Watkins v. Omni Life Science

692 F.Supp.2d 170 (2010) | Cited 2 times | D. Massachusetts | March 9, 2010



Plaintiffs Otis Watkins and McKinlee Pruett are recipients of the Apex Model Replacement Hip (Apex Hip), designed, marketed, and sold by defendant Omni Life Science, Inc. (Omni), the successor to Apex Surgical, LLC (Apex). Although neither plaintiff alleges an Apex Hip malfunction, they claim that the relatively high rate of failure of the Apex Hip places them and members of the proposed class at serious risk of future harm.1 The failure rate is also alleged to have diminished the market value of their hip implants and those of the putative class members. Plaintiffs claim they "would not have selected the Defective Hip over other alternative devices but for the uniform representations made by Defendant." Compl. ¶¶ 51, 54. Based on the alleged Apex Hip defects and Omni's sales representations, plaintiffs assert claims for breach of implied warranty (Count I), breach of contract (Count II), unjust enrichment and constructive trust (Count III), violations of the Massachusetts consumer protection statute, Mass. Gen. Laws ch. 93A (Count IV), and violations of the consumer protection laws of all other states (Count V).2 On July 24, 2009, Omni filed a motion to dismiss pursuant to Fed. R. Civ. P. 12(b)(6). A hearing on the motion was held on November 9, 2009.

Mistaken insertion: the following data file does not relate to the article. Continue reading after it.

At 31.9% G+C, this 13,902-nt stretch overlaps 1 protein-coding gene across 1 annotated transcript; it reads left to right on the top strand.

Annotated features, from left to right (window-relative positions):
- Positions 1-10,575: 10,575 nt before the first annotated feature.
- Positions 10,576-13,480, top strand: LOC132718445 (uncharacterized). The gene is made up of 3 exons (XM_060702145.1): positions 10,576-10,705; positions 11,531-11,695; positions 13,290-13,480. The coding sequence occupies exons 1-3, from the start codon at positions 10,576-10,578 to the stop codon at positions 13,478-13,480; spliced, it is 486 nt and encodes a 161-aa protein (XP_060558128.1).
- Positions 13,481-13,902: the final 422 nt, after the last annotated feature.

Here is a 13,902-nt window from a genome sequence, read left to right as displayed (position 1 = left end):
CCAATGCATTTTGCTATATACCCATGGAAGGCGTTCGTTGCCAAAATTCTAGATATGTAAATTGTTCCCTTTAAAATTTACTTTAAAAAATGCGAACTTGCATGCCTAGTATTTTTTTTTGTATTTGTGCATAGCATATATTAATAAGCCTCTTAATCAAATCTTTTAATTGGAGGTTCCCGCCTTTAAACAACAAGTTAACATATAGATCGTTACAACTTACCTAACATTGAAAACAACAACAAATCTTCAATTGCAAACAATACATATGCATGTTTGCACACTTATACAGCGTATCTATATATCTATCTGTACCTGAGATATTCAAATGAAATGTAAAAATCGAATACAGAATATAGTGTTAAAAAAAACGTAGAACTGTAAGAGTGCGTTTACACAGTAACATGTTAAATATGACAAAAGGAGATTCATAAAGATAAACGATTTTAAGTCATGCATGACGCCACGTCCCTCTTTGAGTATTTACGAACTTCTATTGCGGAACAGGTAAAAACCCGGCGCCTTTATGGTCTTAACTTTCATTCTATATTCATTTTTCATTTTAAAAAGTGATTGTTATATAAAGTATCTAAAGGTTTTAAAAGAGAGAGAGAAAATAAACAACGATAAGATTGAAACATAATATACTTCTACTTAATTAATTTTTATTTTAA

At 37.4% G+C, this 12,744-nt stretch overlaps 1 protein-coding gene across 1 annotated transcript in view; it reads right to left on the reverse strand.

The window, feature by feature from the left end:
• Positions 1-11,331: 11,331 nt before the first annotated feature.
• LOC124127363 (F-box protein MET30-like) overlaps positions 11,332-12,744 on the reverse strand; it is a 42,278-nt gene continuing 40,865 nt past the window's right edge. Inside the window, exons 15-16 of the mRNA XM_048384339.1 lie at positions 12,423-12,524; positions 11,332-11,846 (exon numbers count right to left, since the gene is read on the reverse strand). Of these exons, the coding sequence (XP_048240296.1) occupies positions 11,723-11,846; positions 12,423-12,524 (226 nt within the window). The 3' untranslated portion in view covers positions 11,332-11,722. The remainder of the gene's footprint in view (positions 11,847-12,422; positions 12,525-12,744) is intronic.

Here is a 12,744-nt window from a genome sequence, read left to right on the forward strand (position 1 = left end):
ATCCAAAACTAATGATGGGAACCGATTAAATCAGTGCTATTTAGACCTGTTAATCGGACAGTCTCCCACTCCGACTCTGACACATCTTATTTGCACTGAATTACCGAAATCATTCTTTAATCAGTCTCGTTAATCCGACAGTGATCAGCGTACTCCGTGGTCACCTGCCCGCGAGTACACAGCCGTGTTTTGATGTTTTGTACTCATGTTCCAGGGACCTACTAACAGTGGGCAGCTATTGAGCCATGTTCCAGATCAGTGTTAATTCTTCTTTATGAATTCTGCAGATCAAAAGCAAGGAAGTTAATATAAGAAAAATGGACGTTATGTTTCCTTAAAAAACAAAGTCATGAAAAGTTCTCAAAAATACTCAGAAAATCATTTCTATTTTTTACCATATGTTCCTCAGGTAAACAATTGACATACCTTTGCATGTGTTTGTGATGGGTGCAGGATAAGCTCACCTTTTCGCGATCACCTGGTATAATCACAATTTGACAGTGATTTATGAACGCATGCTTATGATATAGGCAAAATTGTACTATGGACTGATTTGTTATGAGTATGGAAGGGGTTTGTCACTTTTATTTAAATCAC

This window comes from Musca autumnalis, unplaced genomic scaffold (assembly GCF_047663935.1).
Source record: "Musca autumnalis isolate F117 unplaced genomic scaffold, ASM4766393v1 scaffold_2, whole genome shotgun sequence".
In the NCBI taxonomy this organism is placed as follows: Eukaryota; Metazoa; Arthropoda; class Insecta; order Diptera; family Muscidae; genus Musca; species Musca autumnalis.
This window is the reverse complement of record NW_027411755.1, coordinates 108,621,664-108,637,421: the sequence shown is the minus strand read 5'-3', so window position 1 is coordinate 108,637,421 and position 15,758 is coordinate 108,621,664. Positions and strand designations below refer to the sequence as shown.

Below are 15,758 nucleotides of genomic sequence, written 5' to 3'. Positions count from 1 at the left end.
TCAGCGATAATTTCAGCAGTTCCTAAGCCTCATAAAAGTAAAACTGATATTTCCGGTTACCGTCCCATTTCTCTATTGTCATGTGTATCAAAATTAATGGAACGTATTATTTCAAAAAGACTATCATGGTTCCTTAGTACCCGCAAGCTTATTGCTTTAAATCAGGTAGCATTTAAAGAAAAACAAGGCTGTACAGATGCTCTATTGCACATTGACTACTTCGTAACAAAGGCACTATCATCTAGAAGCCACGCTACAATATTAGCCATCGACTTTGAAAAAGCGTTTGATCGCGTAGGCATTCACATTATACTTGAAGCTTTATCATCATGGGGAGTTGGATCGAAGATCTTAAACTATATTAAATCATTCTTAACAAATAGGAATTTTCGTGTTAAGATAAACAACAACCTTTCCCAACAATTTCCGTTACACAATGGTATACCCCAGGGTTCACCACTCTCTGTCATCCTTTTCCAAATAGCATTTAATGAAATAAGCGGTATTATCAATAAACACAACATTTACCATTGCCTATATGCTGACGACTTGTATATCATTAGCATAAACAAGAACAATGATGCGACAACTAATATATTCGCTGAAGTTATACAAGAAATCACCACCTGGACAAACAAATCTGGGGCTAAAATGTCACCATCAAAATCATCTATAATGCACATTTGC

The facts, viewed in the light most favorable to plaintiffs as the non-moving parties, are as follows. The Apex Hip was first marketed in 2000. Failures of the Apex Hip began to be reported in 2004. Plaintiffs identify the following defects in design as the explanation for the failures:

a) the use of a plug instead of a bolt to connect the stem to the neck; and b) the use of an alignment pin with too small of a diameter (.125"). When used as directed, such defects in the Apex Modular Hip Stem caused the product to have insufficient torsion strength due to a shearing of the alignment pin, leading to a deficient modular connection.

Compl. ¶ 34. In 2005, Apex was acquired by Omni. By 2006, Omni personnel had redesigned the Apex Hip in response to the reports of failure.

Before the Apex Hip was redesigned, 1,568 patients received an Apex Hip implant. Among these 1,568 recipients, sixty-five Apex Hips (to date) have failed (a failure rate of 4.15 percent). According to plaintiffs, this rate is sixteen times higher than the 0.27 percent failure rate of other replacement hips.3 See Opp'n at 16. However, plaintiffs' Apex Hip replacements (and those of the members of the proposed class) have not failed or experienced other problems.